Premier League Debut (2001/02)
Incredibly, Fulham were expected by some bookies to have an outside shot at a Champions League place, despite being in their debut Premier League season. Big spending over the summer months seemed to suggest the Whites were in this league for more than 17th place. Funded by his ambitious chairman, Tigana brought in several expensive summer acquisitions, namely Steve Marlet for £11m, Steed Malbranque for £5m and, the biggest name of all, Edwin Van Der Sar from Italian giants Juventus, for £7m. Despite a strong foreign contingent now at the club, Fulham failed to live up to the hype that both the media and their own Chairman had placed on them. There is no more daunting prospect for a newly promoted side than an opening day trip to Old Trafford, but this is exactly what the Cottagers had to face and, despite twice having the lead, they were eventually defeated 3-2, altough looked to have shown the nation there was at least some sense in Al-Fayed’s claims.
But the season never really improved beyond this point – in terms of success, that is. For the fans, it was a chance for the old to relive the memories of being a top-flight side, and the young to forge new ones. On the pitch, the Whites huffed and puffed but the same attractive, liquid football that made the club the envy of the first division never truly came to fruition and eventually finished a respectable 13th. Slim initial Champions League hopes gave way to modest UEFA Cup ambitions – thanks to the FA Cup – but a semi-final defeat to west London rivals Chelsea put paid to direct European qualification. Instead, the SW6 side applied for, and were accepted into, the Intertoto Cup – the tournament running during the summer, before the new season began.
Second Season Syndrome (2002/03)
A 5-3 win over Bologna in (one of) the finals of the Intertoto Cup, qualified Fulham for the UEFA Cup proper. It was surprising and, perhaps, undeserved after finishing in the bottom half of the league, but they qualified nonetheless. The July 7 start (against FC Haka) brought mixed fortunes for the Cottagers, as it gave them very little preparation time for the new season, but meant when the league kicked off again, they were match-sharp, unlike most of the league. This meant Tigana’s side started the season well, taking their Intertoto form into the new campaign. They won three of the five opening matches and were sitting pretty – their superior match fitness showed against Spurs in particular, coming back from 2-0 down at half time to snatch a dramatic last-minute 3-2 win.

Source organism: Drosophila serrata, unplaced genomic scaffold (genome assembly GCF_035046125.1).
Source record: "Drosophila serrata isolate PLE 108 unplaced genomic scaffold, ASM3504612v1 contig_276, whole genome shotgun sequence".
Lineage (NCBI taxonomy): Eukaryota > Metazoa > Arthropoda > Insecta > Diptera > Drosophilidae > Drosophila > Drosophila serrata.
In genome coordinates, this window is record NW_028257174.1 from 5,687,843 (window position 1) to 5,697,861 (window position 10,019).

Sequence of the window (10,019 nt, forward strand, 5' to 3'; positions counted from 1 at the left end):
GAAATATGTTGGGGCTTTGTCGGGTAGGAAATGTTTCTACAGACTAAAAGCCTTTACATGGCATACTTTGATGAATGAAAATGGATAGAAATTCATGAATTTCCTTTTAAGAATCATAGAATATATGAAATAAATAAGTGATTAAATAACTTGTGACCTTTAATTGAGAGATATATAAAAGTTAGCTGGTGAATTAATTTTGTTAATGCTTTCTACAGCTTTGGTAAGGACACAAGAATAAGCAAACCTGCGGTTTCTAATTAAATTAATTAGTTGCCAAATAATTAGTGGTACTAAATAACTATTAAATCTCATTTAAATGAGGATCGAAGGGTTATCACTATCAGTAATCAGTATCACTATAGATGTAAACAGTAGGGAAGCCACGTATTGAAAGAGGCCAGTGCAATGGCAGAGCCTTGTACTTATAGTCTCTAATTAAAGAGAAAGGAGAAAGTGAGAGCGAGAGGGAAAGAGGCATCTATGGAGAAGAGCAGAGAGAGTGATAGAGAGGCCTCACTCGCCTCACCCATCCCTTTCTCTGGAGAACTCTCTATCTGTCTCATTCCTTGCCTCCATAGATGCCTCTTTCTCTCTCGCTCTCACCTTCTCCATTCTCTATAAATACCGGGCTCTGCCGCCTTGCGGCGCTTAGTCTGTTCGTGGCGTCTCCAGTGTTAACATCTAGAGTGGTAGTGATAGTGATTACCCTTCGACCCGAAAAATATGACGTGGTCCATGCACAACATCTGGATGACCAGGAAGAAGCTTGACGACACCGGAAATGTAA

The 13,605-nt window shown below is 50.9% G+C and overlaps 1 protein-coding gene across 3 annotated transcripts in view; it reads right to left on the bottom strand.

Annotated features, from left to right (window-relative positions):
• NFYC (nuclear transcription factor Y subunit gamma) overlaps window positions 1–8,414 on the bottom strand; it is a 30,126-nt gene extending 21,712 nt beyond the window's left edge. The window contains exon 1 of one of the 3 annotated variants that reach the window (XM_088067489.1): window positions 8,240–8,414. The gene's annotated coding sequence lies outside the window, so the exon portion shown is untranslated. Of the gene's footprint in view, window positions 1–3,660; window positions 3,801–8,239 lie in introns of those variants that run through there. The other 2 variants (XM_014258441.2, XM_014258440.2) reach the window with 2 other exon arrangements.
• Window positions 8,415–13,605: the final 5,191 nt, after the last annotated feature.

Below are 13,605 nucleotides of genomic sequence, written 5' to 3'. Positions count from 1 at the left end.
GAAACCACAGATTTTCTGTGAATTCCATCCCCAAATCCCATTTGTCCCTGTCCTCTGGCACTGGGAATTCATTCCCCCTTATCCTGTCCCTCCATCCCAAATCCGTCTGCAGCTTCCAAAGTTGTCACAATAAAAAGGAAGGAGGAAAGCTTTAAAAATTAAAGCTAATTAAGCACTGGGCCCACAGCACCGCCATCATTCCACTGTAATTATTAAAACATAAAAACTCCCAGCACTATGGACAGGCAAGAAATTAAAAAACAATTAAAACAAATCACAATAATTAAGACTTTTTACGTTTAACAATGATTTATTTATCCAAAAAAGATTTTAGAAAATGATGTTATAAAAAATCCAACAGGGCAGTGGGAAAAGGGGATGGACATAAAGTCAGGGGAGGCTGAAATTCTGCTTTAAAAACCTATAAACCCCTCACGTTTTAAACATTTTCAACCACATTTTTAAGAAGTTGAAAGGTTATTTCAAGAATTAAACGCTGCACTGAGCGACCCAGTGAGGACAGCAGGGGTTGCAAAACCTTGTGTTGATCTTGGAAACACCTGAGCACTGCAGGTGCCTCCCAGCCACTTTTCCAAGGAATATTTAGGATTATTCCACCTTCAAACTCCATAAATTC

But, towards the end of September, the Intertoto Cup started to take its toll on the players’ legs. The strong early start gave way to sloppy football, and the Whites began to draw blanks and promptly plummeted down the league. With Fulham’s Premier League status in jeopardy, Al-Fayed lost his patience and Tigana lost his job, with pundits pointing to the failure of the club’s record signing, Steve Marlet as the defining aspect of the Frenchman’s Fulham career. Ex-player, club coach and fans’ favourite Chris ‘Cookie’ Coleman was given the job until the end of the season with one requirement – keep the club in the Premier League.
Things were exciting at the bottom of the table, and with both Bolton and West Ham on good form, the race was on for the final relegation spot. Coleman achieved 10 points from the last 15 available, which guaranteed safety for another season. Fourteenth place for the Cottagers, and a new era was beginning.
Chris Coleman – A natural talent?
After his heroic start at the end of the 2002/03 season, Coleman was given the manager’s job on a permanent basis. Fans believed the club could push on to be